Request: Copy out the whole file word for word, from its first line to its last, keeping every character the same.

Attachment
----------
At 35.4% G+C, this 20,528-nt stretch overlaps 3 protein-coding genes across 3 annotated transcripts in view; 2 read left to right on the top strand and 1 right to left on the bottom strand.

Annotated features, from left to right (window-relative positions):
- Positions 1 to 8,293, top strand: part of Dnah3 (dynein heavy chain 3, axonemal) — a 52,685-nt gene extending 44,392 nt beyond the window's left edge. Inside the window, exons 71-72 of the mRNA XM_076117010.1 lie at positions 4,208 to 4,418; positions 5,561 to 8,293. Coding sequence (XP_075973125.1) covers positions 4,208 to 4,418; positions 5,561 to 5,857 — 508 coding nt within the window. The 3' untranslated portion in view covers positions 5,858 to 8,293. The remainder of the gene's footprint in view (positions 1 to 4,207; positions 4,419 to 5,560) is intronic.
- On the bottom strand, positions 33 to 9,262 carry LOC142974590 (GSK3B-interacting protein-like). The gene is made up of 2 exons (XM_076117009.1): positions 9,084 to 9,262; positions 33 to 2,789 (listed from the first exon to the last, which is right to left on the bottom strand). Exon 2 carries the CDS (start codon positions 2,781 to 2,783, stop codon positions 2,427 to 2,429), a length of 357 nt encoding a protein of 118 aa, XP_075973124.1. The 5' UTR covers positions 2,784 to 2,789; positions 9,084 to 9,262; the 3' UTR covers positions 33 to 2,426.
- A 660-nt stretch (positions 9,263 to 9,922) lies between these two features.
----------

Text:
At 35.4% G+C, this 20,528-nt stretch overlaps 3 protein-coding genes across 3 annotated transcripts in view; 2 read left to right on the top strand and 1 right to left on the bottom strand.

Annotated features, from left to right (window-relative positions):
- Positions 1 to 8,293, top strand: part of Dnah3 (dynein heavy chain 3, axonemal) — a 52,685-nt gene extending 44,392 nt beyond the window's left edge. Inside the window, exons 71-72 of the mRNA XM_076117010.1 lie at positions 4,208 to 4,418; positions 5,561 to 8,293. Coding sequence (XP_075973125.1) covers positions 4,208 to 4,418; positions 5,561 to 5,857 — 508 coding nt within the window. The 3' untranslated portion in view covers positions 5,858 to 8,293. The remainder of the gene's footprint in view (positions 1 to 4,207; positions 4,419 to 5,560) is intronic.
- On the bottom strand, positions 33 to 9,262 carry LOC142974590 (GSK3B-interacting protein-like). The gene is made up of 2 exons (XM_076117009.1): positions 9,084 to 9,262; positions 33 to 2,789 (listed from the first exon to the last, which is right to left on the bottom strand). Exon 2 carries the CDS (start codon positions 2,781 to 2,783, stop codon positions 2,427 to 2,429), a length of 357 nt encoding a protein of 118 aa, XP_075973124.1. The 5' UTR covers positions 2,784 to 2,789; positions 9,084 to 9,262; the 3' UTR covers positions 33 to 2,426.
- A 660-nt stretch (positions 9,263 to 9,922) lies between these two features.